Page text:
Despite trying to leave behind his life of crime, Danny reluctantly teams with naïve rich kid Liam and his wildcard friend Kit Viper for a botched robbery, which leaves them in possession of a mysterious supernatural artifact with immense potential.
It was our pleasure to speak to the director of the film, Nick Snow.
What draws you to filmmaking and the cinematic language?
I love storytelling in general, but I think cinema speaks to me more because movies were so important to me growing up, both as escapism and a way to learn more about people or the world. So that visual, cinematic language is kind of baked into the way I think about stories. To me the big attraction of filmmaking is giving people the kind of experience I want when I sit down to watch a movie. When it's truly engrossing and exciting, it's such a fantastic feeling. I love the challenge of trying to create that feeling for others.
Do you believe in film schools or does making a film teach you more than film school?
You absolutely learn more from making a film, but film schools can be great places to meet like-minded people and form a network. It's really important for indie filmmakers, especially early on, to cultivate those film families, where everyone helps on each other's projects. It's also a great place to get constructive criticism as you're exploring the medium, which is so important to your growth as an artist.
What makes cinema stand out more than the arts for you?
Cinema is an orchestra of many other great artforms: literature, theatre, photography, music, and so many others get woven together, so in that sense I think cinema is the most complex artform. But what makes it unique as a storytelling medium is just that ability to control exactly what the audience sees and hears, and by extension, their thought process. It's the closest thing to shared dreaming that we have. So you can really take people on a rollercoaster ride in a way that I don't think other mediums can do.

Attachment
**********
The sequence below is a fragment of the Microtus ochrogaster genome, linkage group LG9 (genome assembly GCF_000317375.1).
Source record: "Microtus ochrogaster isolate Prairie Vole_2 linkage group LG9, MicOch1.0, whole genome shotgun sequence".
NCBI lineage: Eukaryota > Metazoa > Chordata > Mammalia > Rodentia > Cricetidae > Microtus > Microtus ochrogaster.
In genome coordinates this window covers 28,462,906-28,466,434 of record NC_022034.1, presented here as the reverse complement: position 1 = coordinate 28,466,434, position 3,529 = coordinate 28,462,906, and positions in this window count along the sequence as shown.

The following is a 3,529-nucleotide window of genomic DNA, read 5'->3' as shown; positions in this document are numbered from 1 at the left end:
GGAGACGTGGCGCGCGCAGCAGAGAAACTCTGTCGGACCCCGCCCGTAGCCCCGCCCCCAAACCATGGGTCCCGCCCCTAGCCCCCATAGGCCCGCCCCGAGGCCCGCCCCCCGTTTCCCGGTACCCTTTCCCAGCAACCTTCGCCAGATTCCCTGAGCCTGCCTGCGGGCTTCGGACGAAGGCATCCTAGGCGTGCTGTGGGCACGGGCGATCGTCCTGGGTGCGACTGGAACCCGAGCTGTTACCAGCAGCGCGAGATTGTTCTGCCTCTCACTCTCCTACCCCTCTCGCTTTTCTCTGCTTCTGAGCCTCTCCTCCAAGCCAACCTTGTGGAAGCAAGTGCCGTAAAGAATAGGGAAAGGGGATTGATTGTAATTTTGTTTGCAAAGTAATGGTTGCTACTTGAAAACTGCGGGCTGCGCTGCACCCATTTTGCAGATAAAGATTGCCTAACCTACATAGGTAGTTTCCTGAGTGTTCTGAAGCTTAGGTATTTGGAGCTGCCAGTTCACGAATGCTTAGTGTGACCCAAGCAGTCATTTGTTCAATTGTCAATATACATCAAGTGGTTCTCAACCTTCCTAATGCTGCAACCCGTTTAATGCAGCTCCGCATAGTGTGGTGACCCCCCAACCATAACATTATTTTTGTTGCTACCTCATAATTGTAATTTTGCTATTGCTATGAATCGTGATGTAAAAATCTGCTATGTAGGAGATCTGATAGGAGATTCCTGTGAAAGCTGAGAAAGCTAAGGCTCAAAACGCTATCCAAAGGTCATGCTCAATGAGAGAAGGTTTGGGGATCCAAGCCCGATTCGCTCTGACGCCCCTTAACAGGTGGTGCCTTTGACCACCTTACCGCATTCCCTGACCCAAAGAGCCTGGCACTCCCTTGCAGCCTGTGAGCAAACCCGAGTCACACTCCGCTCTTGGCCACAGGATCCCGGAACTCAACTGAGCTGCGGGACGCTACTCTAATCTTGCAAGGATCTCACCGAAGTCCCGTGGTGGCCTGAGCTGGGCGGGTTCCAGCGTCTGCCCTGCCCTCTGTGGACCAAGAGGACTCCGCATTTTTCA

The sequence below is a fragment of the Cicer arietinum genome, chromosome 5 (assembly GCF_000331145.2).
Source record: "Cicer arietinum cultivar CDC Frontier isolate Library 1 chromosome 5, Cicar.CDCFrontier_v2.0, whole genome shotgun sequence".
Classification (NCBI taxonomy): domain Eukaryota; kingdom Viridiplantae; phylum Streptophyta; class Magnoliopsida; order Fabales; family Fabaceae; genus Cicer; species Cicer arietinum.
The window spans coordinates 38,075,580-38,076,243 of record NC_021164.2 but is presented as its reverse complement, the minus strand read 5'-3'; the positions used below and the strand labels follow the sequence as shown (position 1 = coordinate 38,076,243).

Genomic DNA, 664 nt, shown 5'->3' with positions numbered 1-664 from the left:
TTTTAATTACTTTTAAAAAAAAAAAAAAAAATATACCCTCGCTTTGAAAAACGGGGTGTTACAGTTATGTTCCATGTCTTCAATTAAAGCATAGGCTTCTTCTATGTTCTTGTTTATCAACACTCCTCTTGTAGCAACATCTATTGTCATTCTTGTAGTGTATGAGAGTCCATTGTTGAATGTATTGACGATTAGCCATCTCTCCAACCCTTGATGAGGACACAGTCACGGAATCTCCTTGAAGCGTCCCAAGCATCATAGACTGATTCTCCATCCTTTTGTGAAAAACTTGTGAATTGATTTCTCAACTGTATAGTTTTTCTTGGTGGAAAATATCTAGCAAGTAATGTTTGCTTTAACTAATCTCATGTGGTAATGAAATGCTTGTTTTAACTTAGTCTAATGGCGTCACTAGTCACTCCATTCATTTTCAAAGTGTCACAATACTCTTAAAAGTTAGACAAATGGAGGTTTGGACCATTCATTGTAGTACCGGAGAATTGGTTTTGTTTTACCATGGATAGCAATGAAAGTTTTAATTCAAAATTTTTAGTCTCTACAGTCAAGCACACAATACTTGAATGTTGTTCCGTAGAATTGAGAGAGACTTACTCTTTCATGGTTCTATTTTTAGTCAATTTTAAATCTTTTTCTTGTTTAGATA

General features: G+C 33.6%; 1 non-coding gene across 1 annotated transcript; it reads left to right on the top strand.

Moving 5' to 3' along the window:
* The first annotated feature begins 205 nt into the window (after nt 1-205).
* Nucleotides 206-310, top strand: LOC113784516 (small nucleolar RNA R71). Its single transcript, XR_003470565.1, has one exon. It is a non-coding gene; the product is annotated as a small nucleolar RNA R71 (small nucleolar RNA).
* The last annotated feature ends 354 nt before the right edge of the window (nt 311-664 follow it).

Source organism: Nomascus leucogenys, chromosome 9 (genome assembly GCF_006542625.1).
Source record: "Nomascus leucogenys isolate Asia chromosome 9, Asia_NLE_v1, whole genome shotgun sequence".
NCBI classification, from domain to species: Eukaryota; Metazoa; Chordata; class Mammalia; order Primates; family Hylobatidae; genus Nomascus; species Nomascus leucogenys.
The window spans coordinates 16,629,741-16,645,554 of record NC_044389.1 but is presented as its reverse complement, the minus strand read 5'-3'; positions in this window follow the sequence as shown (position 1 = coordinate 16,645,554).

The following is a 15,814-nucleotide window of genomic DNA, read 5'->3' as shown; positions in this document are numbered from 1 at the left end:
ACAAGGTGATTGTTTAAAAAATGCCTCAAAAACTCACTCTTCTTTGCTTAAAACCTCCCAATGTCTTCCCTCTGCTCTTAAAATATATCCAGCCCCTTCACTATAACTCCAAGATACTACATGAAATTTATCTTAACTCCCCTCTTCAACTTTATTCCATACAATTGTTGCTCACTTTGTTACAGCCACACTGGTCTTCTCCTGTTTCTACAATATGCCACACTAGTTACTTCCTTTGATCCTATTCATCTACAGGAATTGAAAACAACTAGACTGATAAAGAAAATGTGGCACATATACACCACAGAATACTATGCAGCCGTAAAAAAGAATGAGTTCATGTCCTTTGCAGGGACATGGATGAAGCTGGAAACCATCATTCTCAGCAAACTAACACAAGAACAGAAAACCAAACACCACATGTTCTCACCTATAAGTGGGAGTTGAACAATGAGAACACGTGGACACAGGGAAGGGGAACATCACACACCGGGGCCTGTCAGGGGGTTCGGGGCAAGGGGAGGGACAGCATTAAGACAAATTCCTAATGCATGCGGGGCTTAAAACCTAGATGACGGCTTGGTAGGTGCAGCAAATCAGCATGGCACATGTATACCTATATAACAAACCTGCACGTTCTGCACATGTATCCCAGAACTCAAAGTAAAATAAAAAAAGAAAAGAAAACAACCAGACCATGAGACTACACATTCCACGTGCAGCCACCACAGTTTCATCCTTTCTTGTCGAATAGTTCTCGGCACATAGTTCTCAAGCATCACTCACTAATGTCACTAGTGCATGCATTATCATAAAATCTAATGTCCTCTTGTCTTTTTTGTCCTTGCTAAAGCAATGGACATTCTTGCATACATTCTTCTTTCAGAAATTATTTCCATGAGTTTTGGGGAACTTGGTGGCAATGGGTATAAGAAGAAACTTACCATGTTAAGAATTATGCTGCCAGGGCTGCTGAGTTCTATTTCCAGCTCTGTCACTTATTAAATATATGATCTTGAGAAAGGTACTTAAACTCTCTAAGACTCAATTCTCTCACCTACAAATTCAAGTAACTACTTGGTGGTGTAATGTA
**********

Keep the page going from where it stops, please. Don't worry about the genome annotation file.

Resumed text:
Did you choose a certain directing style for making "Blacklight" based on the script?
I do think the material should ultimately dictate the types of techniques that are used on a project. Blacklight mashes a couple genres together, so it was really about finding balance between those. On one hand, the film is basically a neo-noir, where it's this really heightened melodrama, and you get to watch these amoral characters driven to their destruction by their own worst impulses. So I drew a lot from that film noir tradition of high-contrast, expressionistic imagery. It lets the audience know right away that this story will be larger than life. And because the story has a very wry sense of humor, you can have a lot of fun with the style in a way that gives the audience permission to laugh. On the other hand, there's a dark, supernatural side to the film , so I used a lot of horror techniques like slow, creeping dollies and unmotivated camera movements, as though the camera is aware of something the audience isn't. It helps create that sense of dread and foreboding.
How did you choose the cast and the crew of your film?
A big part of why I wanted to make this film to begin with is because I have so many insanely talented friends and it seemed like a great way for us to mutually showcase our abilities. Most of the main actors are friends who I've worked with many times, so I had a sense of their strengths and tailored the roles to them. They all had such great instincts and ideas that really elevated the material even further.